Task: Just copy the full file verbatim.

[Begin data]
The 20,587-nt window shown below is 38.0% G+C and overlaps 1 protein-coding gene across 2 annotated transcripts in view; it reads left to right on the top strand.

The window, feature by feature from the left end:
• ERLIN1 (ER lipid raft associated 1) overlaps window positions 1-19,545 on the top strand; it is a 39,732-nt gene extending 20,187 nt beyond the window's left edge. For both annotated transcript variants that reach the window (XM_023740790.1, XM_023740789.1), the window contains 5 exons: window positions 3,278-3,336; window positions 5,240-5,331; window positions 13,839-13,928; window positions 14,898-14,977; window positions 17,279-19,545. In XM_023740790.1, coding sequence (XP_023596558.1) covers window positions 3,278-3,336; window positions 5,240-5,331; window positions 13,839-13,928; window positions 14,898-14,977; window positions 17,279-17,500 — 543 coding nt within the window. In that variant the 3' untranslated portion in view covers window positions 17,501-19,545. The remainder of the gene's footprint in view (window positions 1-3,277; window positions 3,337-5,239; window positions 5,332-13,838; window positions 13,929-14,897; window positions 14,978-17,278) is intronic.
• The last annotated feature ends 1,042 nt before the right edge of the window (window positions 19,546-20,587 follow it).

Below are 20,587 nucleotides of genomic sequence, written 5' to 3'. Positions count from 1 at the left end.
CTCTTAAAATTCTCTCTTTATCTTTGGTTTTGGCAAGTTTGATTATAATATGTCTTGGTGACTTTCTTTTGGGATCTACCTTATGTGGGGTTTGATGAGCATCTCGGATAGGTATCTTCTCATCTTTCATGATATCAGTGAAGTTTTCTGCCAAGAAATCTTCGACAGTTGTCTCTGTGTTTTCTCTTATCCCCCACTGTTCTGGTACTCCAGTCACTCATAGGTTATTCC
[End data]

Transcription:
The 20,587-nt window shown below is 38.0% G+C and overlaps 1 protein-coding gene across 2 annotated transcripts in view; it reads left to right on the top strand.

The window, feature by feature from the left end:
• ERLIN1 (ER lipid raft associated 1) overlaps window positions 1-19,545 on the top strand; it is a 39,732-nt gene extending 20,187 nt beyond the window's left edge. For both annotated transcript variants that reach the window (XM_023740790.1, XM_023740789.1), the window contains 5 exons: window positions 3,278-3,336; window positions 5,240-5,331; window positions 13,839-13,928; window positions 14,898-14,977; window positions 17,279-19,545. In XM_023740790.1, coding sequence (XP_023596558.1) covers window positions 3,278-3,336; window positions 5,240-5,331; window positions 13,839-13,928; window positions 14,898-14,977; window positions 17,279-17,500 — 543 coding nt within the window. In that variant the 3' untranslated portion in view covers window positions 17,501-19,545. The remainder of the gene's footprint in view (window positions 1-3,277; window positions 3,337-5,239; window positions 5,332-13,838; window positions 13,929-14,897; window positions 14,978-17,278) is intronic.
• The last annotated feature ends 1,042 nt before the right edge of the window (window positions 19,546-20,587 follow it).

Below are 20,587 nucleotides of genomic sequence, written 5' to 3'. Positions count from 1 at the left end.
CTCTTAAAATTCTCTCTTTATCTTTGGTTTTGGCAAGTTTGATTATAATATGTCTTGGTGACTTTCTTTTGGGATCTACCTTATGTGGGGTTTGATGAGCATCTCGGATAGGTATCTTCTCATCTTTCATGATATCAGTGAAGTTTTCTGCCAAGAAATCTTCGACAGTTGTCTCTGTGTTTTCTCTTATCCCCCACTGTTCTGGTACTCCAGTCACTCATAGGTTATTCC